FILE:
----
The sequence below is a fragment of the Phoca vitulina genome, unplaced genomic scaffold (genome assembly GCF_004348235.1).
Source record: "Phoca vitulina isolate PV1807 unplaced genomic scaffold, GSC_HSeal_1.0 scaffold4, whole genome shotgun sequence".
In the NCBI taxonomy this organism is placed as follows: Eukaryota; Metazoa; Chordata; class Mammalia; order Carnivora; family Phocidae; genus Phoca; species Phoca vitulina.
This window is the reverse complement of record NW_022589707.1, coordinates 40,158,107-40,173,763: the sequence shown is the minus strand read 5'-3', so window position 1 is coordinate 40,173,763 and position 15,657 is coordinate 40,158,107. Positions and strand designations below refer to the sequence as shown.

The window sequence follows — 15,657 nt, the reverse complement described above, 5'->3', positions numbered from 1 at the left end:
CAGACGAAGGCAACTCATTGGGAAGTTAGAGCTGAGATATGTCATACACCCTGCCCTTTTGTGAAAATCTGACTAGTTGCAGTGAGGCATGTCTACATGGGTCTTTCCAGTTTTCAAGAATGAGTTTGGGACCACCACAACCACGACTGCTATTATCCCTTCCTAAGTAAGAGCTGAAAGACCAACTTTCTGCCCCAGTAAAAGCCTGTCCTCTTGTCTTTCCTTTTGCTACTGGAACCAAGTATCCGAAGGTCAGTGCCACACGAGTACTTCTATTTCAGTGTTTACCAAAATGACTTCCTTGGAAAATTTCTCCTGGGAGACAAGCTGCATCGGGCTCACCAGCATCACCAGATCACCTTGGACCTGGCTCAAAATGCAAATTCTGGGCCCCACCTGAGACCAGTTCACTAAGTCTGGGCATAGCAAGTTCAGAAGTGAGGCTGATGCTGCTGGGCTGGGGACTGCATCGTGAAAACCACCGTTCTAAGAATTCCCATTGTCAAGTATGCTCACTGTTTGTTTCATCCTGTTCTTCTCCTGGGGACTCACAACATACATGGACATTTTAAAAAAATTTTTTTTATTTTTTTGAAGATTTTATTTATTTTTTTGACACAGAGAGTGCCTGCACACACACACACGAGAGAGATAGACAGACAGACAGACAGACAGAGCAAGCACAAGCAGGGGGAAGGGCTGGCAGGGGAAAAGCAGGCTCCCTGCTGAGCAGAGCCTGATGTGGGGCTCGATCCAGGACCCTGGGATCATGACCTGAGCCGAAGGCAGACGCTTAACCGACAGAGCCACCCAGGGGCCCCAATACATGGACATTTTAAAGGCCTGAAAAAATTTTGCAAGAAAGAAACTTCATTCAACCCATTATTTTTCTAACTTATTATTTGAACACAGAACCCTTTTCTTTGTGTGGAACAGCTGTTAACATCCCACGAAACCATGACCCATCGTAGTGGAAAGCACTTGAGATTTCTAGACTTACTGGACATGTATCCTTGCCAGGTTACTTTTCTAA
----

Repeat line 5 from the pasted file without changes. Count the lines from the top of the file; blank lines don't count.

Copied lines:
The window sequence follows — 15,657 nt, the reverse complement described above, 5'->3', positions numbered from 1 at the left end: